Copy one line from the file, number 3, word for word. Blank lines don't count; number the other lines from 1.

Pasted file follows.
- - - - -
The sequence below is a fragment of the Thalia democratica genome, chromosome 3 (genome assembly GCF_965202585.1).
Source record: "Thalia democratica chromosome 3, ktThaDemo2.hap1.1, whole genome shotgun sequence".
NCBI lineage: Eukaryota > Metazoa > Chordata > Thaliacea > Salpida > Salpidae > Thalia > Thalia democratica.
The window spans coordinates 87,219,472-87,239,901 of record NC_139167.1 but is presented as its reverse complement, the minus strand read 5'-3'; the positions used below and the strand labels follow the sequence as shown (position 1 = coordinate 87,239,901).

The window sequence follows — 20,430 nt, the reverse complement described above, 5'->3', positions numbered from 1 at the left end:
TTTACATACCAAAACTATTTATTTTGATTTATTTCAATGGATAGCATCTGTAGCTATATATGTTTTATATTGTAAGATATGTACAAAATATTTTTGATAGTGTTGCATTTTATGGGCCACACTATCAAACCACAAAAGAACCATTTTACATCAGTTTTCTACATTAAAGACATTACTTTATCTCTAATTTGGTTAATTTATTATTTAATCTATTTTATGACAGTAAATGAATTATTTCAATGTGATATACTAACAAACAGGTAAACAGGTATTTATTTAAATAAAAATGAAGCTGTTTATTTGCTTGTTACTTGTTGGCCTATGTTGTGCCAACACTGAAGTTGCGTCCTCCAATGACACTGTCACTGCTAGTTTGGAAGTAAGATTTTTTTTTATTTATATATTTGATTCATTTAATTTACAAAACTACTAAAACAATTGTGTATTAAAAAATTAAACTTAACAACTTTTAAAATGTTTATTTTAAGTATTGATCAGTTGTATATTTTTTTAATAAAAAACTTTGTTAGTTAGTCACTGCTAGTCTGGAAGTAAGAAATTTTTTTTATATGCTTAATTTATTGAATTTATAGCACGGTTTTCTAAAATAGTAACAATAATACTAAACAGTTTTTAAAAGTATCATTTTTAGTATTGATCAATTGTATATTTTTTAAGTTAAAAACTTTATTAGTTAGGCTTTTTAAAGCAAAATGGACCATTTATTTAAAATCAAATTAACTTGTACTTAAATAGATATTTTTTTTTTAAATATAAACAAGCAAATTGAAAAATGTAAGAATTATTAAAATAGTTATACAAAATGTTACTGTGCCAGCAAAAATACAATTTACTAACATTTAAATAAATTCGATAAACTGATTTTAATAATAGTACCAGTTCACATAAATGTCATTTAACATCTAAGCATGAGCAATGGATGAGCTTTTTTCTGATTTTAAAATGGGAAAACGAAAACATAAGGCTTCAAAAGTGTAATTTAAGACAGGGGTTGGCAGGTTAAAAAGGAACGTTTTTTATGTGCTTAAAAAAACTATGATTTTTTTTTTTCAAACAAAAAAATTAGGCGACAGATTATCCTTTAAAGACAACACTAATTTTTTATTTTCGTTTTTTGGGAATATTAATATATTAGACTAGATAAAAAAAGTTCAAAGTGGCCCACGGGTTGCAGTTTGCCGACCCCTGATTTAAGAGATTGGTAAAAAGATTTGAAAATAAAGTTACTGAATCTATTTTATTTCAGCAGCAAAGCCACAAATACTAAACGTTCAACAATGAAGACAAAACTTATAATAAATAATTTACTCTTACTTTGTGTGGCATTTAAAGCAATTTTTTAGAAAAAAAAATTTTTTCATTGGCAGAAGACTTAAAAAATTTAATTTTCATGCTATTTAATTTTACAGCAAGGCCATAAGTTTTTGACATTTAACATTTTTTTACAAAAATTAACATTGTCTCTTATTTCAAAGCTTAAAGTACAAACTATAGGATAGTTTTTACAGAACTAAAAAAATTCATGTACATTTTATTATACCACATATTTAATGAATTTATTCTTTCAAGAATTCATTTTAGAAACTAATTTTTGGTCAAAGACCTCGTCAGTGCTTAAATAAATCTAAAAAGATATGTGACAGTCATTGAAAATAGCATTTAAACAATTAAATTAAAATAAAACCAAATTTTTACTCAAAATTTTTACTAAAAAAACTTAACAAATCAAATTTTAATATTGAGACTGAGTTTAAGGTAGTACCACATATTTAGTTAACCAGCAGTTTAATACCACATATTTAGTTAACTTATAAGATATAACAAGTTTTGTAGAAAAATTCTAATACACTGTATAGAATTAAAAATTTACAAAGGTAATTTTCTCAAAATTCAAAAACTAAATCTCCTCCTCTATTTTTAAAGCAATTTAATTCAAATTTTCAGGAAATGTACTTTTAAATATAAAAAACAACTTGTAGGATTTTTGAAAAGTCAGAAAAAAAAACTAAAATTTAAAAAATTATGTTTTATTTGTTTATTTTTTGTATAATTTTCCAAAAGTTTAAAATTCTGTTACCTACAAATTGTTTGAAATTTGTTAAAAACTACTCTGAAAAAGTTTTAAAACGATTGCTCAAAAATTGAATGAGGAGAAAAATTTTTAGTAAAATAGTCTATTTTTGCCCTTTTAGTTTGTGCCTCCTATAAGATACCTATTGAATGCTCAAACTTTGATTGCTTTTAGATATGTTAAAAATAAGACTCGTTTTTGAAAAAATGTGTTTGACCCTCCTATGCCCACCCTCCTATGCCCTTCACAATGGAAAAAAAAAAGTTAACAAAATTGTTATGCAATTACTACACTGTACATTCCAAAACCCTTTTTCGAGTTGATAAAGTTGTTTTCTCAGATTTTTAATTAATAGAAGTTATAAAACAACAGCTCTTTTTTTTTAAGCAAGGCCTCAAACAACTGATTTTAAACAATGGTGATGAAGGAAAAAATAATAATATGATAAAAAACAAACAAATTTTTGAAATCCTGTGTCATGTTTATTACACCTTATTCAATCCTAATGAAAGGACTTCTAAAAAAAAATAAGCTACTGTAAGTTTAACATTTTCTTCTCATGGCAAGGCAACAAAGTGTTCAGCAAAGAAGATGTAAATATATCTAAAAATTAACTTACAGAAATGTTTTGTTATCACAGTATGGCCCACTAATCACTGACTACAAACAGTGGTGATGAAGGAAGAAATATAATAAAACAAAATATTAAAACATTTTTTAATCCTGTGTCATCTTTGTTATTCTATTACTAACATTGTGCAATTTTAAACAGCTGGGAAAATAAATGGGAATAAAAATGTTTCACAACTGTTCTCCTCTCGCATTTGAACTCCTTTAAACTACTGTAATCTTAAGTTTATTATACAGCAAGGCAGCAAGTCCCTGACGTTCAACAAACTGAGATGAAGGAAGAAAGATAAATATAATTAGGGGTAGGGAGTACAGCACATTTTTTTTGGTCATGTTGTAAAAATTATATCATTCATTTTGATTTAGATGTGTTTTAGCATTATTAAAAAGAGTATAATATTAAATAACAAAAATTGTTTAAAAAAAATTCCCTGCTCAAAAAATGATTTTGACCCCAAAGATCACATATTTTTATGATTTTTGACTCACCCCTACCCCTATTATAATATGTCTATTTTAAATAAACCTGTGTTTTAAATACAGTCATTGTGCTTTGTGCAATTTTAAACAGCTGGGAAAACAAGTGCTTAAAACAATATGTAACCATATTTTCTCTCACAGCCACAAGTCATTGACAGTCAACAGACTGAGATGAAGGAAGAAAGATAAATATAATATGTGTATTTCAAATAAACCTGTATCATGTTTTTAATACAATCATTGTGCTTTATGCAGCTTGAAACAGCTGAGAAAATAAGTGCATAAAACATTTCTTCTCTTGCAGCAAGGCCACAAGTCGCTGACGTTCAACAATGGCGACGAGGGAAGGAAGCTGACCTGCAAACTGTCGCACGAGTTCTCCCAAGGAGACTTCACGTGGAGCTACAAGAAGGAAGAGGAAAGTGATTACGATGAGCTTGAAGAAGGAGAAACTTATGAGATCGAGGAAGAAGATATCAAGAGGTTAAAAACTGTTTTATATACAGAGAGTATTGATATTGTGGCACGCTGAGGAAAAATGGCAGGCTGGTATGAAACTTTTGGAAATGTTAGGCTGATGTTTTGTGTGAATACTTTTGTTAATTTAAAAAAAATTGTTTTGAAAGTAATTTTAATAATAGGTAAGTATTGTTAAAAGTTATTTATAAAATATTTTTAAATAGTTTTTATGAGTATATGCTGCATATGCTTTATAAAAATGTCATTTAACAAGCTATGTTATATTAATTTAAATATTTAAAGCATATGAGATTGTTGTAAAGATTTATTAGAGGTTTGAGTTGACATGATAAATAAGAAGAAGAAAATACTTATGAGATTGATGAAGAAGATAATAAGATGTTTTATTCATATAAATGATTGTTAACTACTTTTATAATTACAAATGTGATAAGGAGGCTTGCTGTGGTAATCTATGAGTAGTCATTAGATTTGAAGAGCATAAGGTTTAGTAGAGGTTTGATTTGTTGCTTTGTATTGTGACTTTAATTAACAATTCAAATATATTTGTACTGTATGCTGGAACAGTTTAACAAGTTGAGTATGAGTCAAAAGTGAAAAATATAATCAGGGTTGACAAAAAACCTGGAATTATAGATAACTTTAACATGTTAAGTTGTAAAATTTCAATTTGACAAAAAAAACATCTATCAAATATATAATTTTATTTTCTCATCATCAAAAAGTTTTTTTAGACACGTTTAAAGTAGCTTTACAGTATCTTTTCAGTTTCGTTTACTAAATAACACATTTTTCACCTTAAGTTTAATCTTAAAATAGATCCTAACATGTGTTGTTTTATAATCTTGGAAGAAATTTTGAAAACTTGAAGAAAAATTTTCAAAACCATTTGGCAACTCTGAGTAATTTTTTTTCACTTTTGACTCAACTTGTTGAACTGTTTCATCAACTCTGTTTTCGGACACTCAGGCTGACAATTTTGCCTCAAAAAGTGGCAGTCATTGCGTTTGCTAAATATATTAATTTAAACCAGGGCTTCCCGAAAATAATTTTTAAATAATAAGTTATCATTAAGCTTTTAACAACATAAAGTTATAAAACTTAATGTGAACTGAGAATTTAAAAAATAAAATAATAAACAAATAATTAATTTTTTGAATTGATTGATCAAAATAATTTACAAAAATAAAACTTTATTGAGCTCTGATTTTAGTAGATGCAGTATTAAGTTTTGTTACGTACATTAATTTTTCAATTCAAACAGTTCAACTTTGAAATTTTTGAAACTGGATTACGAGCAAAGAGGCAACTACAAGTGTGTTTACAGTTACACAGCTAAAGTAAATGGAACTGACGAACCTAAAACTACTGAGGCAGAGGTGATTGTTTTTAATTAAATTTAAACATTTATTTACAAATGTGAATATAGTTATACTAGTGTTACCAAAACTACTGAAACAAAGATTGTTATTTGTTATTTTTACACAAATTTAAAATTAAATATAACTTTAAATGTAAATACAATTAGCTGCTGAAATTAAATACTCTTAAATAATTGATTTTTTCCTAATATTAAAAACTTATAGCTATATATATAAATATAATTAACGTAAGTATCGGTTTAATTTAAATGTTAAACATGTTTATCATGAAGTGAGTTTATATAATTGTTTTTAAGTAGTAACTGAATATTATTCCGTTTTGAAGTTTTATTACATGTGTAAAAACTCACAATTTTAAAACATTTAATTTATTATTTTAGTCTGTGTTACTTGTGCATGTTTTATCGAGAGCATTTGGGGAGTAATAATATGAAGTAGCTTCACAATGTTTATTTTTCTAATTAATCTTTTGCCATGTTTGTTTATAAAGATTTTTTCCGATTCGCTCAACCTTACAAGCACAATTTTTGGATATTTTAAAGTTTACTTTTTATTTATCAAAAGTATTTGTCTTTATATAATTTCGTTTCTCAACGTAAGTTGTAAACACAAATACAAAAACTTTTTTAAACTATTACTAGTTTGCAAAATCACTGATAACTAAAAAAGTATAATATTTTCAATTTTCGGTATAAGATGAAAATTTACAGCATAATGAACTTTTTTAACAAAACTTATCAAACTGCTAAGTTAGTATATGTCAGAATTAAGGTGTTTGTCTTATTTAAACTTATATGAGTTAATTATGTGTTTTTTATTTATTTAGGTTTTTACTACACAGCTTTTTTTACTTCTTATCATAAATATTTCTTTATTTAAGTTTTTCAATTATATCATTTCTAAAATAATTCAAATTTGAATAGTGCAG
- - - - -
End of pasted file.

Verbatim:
NCBI lineage: Eukaryota > Metazoa > Chordata > Thaliacea > Salpida > Salpidae > Thalia > Thalia democratica.